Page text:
The first question asked was: What kind of plant do we want? As the official municipal symbol, we definitely wanted something unique and beautiful. It was to be planted in civic gardens and, we hoped, in many citizens' private gardens; therefore, it had to be hardy, have good form and foliage as well as a beautiful truss, and be easy to grow. In other words - perfect. We reworked the original rules and regulations and sent an initial letter of inquiry to the Vancouver Rhododendron Society. After fielding rigorous comments and questions from VRS members about our plans, we soon realized that this competition was different from those looking only for horticultural perfection or uniqueness. We had also the task of choosing a well rounded hybrid that would be approved not only by judges but also local politicians and citizens. Expert advice was needed to attain our goals. We therefore invited Clive Justice and Lillian Hodgson, both long-time and vastly experienced VRS/ARS members; Alec Downie, horticulturist, VanDusen Botanical Gardens; Dr. Gerald Straley, research scientist, UBC Botanical Gardens; and Marguerite Kypers of Mandeville Garden Centre to consult with committee members Lois Brown, Norbert Wuensche (VRS), Helen Reid, and myself and with Burnaby Parks and Recreation Department staff John Kirbyson, Design Supervisor, and Bill Bisset, Foreman of Horticulture. The Parks and Recreation Commission representative was Councillor Doreen Lawson, who was also an influential member of the Commission in 1966 when the rhododendron was chosen as the official symbol.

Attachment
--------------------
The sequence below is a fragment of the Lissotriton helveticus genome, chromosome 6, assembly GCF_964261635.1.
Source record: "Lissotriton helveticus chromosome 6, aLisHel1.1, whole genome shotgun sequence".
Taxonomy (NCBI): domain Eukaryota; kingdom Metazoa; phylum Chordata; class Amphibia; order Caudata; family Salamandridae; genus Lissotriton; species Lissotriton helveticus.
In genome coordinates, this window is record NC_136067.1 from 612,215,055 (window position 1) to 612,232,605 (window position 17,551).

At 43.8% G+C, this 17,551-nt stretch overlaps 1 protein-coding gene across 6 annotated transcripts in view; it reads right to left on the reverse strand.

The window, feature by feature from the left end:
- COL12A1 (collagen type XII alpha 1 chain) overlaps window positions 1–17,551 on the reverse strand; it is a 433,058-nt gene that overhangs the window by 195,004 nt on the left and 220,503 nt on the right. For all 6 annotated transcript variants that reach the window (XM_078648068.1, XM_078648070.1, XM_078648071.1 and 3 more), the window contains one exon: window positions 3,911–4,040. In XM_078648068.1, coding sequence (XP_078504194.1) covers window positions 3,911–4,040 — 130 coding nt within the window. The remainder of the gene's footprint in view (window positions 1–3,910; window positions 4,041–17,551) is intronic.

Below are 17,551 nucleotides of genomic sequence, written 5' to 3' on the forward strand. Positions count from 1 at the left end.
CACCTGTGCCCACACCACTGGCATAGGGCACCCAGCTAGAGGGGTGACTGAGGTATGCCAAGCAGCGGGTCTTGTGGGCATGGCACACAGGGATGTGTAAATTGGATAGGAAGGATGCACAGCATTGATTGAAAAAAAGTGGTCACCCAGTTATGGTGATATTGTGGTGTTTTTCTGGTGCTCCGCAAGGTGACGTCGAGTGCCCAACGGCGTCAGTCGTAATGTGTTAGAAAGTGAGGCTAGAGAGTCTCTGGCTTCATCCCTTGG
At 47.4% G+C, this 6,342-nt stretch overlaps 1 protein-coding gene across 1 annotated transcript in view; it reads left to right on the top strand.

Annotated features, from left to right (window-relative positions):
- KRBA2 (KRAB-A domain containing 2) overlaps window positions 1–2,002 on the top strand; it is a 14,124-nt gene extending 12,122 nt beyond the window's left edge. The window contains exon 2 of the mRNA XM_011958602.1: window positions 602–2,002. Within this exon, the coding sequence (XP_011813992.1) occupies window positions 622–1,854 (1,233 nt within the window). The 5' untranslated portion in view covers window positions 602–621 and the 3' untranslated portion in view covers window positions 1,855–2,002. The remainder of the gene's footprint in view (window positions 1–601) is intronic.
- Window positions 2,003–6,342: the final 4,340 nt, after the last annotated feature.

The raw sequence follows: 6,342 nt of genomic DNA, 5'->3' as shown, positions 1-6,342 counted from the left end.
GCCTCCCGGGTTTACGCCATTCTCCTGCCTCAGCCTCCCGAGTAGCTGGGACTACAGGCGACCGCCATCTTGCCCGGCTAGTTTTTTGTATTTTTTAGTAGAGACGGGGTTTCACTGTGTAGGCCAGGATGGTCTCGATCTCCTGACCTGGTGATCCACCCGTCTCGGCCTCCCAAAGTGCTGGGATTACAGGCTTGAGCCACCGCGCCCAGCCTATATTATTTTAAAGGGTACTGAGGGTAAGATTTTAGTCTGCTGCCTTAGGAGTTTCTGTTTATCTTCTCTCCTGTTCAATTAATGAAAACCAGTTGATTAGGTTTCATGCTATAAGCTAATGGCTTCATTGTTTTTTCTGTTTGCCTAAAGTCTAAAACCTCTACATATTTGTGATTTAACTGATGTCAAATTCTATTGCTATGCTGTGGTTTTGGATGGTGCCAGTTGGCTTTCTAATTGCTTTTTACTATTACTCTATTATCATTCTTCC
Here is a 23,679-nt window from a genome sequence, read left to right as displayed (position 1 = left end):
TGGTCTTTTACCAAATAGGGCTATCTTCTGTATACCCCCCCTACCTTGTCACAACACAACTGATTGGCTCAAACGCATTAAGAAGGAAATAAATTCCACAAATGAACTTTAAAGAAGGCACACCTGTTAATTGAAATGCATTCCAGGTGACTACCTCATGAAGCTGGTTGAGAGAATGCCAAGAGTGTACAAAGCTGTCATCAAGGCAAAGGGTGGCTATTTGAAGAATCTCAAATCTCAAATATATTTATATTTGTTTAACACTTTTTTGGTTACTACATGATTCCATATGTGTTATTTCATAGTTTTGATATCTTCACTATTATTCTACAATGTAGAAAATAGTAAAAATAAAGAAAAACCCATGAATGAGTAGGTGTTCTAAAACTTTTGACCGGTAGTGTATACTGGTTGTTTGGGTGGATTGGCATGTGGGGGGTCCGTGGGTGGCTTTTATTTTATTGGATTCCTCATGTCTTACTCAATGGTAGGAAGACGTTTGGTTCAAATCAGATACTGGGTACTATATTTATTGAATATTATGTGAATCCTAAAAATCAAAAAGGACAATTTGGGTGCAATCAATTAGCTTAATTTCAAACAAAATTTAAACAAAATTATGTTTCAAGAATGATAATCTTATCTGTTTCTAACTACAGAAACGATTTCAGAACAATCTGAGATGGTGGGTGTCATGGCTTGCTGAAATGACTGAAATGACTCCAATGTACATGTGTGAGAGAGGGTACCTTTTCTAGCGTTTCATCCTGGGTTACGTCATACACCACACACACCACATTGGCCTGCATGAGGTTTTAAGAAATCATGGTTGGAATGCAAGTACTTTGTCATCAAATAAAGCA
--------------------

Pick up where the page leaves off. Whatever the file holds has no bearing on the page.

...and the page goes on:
Cash prizes of $5,000 for the winning plant and $1,000 each for two honourable mentions were furnished by the Commission. 'Burnaby Centennial' was chosen as the proposed name for the winner. At our interesting and sometimes opinionated meetings, guidelines for judging criteria, plant features, entry requirements, trial plot operation, and rights reserved were formulated by the Committee.